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RE: [xml-dev] standards vs. the public

> From: Jonathan Borden [mailto:jborden@mediaone.net]

>Hah! My question is whether the W3C has anything possible to geld. If so,
>ought stick to its public mission statement.

If it would stick to specifications that can then be met with 
multiple implementations some of which might containe licensable 
material instead of embarking on standards that become 
a law for interoperation, then they can do that.  The W3C weakens 
itself grabbing for more power than it needs, IMO. 

>Look, anyone with real IP worthy of a real patent probably wouldn't waste
>their time sitting in W3C working groups. If you had really invented a
>better mousetrap, why waste one's time trying to specify the mouse?

Some will, some won't.  The problem is that they have already 
stumbled into patents unknowingly (let's hope).  They need a 
policy for that.  All I think we may be debating is whether 
or not when they encounter a patent, they can consider terms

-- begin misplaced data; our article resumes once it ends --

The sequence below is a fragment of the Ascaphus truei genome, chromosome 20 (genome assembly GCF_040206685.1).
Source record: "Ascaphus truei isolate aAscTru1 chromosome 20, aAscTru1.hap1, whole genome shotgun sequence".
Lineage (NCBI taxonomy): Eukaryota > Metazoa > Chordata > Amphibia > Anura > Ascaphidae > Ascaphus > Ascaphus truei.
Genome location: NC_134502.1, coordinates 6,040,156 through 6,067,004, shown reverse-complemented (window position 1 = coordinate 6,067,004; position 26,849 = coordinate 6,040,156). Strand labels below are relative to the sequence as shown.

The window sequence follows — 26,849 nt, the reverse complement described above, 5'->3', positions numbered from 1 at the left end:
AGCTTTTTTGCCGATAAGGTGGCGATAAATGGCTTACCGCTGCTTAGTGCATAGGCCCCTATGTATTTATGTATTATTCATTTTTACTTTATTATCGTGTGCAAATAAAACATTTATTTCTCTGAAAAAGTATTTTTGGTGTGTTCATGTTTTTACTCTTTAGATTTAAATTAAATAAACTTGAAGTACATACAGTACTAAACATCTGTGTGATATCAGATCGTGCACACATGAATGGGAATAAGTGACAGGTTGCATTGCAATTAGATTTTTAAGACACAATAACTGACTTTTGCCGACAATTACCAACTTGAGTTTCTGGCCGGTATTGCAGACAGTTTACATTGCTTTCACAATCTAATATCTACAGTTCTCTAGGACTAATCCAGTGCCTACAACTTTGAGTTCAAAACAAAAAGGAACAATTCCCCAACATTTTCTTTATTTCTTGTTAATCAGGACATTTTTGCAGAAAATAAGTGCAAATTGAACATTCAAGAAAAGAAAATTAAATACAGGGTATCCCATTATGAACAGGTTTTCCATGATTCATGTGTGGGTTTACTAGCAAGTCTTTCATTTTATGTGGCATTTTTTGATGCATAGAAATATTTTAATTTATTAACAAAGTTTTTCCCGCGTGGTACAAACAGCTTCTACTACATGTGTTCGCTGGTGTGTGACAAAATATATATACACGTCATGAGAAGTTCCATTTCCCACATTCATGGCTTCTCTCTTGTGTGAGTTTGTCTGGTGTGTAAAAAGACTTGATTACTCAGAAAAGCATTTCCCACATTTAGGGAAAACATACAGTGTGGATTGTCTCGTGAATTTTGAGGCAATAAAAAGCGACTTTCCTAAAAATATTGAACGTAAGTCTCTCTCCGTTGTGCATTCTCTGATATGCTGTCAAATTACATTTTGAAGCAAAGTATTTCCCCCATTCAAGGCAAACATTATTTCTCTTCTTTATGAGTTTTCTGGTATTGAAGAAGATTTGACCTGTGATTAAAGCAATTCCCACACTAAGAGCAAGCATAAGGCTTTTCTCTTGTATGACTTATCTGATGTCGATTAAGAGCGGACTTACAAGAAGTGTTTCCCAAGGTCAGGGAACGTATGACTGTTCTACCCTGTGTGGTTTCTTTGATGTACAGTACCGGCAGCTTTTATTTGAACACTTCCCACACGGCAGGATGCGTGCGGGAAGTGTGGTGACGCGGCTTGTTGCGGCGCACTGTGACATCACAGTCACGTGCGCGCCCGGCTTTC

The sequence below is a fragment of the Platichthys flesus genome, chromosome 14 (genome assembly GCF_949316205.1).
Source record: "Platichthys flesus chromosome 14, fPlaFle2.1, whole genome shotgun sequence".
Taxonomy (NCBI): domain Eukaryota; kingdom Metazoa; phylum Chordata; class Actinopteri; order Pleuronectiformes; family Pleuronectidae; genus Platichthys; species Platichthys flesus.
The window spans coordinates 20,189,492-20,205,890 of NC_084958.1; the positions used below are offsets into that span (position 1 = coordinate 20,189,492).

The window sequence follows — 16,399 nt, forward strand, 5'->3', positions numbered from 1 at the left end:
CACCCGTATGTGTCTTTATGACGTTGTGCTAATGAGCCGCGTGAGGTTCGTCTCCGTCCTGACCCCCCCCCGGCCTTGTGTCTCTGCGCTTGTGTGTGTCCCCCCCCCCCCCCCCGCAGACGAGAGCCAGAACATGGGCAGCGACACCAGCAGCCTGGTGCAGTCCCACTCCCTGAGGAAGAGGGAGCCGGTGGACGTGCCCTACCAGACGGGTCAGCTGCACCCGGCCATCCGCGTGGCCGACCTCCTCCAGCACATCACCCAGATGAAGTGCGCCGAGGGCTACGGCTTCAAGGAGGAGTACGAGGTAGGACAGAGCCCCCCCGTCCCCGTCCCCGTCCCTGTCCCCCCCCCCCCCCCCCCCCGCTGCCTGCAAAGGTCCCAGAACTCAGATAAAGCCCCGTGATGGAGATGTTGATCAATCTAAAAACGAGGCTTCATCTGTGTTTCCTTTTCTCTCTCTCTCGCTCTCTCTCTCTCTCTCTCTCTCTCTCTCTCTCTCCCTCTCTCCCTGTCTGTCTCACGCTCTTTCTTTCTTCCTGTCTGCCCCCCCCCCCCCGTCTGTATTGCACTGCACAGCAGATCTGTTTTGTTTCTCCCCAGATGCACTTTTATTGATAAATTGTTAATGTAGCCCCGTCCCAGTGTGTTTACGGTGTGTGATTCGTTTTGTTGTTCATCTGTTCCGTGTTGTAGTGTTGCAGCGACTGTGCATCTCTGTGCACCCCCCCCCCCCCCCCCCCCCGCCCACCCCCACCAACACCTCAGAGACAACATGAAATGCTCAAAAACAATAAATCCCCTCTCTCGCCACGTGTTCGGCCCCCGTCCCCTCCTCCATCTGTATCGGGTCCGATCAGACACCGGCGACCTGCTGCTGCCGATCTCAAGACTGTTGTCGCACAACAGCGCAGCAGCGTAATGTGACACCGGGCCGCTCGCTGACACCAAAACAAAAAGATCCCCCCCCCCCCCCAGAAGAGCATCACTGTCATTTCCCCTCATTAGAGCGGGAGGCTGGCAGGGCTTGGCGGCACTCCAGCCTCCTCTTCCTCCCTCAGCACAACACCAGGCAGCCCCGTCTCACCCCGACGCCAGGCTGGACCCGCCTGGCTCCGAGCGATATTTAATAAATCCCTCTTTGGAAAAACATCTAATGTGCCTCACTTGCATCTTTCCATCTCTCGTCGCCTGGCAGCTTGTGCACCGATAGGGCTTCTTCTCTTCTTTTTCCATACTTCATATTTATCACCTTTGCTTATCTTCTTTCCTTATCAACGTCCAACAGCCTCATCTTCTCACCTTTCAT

that include royalties.  You say no, I say, they need flexibility.
What most of us including me are wary of is that this can be 
used by influential companies and individuals to get concessions 
that aren't the best deal for all concerned.  Well, it looks 
to me as it that sort of thing has been going on for awhile and 
now at least, it is governed by policy.

<snip />

>I don't want to see an Internet where people are taxed for speaking, nor do
>I want to see an Internet where we have 1000 dialects and speach is
>incomprehensible. Go make your business case.

Nor I and restictive licenses at the level of the 
application languages is not good for anyone, but that 
is usually a vertical concern.  Almost everyone who tried 
it with DTDs except possibly the SAE watched their 
language die.   RAND non-RF should be the extreme 
exception and never be applied against the public 
interest.  They need a policy that provides a 
process for determining that.